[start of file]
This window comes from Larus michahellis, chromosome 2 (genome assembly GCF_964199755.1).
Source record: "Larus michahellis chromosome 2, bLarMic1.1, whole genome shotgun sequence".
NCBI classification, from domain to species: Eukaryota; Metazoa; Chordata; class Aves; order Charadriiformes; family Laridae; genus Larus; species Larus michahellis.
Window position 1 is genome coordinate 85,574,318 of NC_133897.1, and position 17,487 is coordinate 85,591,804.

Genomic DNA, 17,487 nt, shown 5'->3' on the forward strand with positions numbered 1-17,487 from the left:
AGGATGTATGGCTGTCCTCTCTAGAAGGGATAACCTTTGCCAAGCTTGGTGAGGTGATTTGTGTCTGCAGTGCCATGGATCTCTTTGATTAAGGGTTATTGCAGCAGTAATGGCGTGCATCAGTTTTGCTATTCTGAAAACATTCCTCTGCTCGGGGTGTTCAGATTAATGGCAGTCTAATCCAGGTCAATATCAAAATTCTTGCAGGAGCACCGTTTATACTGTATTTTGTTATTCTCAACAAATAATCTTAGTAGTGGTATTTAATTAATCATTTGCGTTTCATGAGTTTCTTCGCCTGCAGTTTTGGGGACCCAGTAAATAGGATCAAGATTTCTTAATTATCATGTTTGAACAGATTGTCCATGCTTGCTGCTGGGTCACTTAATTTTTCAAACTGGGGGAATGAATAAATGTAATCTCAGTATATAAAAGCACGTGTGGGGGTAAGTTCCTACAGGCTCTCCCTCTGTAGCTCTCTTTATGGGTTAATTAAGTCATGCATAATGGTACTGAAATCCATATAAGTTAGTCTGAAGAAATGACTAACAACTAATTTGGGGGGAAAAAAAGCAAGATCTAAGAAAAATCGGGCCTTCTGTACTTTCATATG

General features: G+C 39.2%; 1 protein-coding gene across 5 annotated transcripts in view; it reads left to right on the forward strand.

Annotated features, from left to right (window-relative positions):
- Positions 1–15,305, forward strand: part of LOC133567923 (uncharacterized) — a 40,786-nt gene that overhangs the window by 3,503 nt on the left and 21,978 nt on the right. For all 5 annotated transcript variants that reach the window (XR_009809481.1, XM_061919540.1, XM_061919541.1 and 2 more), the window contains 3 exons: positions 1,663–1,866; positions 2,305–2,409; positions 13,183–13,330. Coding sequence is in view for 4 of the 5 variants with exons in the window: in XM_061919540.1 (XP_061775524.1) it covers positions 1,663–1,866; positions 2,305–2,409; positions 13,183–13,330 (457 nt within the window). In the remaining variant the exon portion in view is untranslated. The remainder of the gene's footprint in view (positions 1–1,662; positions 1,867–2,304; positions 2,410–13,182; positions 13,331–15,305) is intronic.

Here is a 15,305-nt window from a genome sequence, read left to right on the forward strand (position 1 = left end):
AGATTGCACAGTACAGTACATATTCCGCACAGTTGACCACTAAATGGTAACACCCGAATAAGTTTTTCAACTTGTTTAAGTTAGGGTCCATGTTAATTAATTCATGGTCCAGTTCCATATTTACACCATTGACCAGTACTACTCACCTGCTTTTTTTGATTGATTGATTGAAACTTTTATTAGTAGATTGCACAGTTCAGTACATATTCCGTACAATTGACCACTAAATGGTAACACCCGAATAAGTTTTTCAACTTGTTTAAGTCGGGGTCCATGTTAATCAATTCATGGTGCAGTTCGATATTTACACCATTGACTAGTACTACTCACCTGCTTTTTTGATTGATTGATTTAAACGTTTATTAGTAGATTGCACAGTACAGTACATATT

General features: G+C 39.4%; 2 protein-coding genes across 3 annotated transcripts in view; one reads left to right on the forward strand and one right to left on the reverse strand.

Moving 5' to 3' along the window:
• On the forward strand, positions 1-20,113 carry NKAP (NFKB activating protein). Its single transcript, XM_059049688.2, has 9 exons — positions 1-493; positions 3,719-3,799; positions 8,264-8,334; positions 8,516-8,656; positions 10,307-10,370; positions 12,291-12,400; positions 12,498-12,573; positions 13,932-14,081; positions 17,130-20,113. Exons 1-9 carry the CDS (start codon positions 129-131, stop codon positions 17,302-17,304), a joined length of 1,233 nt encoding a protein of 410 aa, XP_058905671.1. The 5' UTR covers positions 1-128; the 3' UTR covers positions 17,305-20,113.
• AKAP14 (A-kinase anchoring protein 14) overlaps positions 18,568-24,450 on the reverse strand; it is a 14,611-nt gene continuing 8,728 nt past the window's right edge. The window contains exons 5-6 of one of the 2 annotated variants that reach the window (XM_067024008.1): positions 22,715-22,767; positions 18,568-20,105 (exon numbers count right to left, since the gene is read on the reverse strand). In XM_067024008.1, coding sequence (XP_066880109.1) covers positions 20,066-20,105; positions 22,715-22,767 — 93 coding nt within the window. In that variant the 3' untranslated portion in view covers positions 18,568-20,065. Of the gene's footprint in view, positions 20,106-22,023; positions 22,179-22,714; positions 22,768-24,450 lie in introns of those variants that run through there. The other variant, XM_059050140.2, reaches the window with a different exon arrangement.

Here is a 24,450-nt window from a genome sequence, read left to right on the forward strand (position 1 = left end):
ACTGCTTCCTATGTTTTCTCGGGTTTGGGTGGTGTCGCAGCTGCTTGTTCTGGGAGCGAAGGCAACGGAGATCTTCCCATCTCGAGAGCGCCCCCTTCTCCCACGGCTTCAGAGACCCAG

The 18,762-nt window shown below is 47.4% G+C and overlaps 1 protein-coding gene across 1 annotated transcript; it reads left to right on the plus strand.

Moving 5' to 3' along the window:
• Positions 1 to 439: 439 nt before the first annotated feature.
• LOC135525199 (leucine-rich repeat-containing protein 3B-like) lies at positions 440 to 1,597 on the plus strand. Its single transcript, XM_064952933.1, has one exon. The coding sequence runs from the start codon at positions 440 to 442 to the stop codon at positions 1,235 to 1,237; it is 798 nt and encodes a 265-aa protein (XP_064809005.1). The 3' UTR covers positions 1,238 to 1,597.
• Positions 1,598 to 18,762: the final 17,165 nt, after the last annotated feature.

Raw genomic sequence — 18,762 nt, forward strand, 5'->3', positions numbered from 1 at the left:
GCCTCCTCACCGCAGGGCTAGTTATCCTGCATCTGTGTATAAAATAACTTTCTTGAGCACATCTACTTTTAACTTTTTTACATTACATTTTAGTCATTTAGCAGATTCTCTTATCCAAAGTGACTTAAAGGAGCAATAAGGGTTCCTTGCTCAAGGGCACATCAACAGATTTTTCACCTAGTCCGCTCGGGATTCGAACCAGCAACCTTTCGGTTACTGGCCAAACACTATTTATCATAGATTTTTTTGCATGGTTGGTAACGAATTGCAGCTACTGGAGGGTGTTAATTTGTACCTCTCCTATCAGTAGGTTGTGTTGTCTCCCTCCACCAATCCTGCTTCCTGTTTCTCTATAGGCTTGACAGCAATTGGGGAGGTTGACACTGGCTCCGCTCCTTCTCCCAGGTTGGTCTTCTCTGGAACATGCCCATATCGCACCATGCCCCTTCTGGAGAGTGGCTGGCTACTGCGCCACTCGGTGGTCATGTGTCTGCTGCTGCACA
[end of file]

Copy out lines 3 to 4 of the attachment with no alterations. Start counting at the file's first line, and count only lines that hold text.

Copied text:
NCBI classification, from domain to species: Eukaryota; Metazoa; Chordata; class Aves; order Charadriiformes; family Laridae; genus Larus; species Larus michahellis.
Window position 1 is genome coordinate 85,574,318 of NC_133897.1, and position 17,487 is coordinate 85,591,804.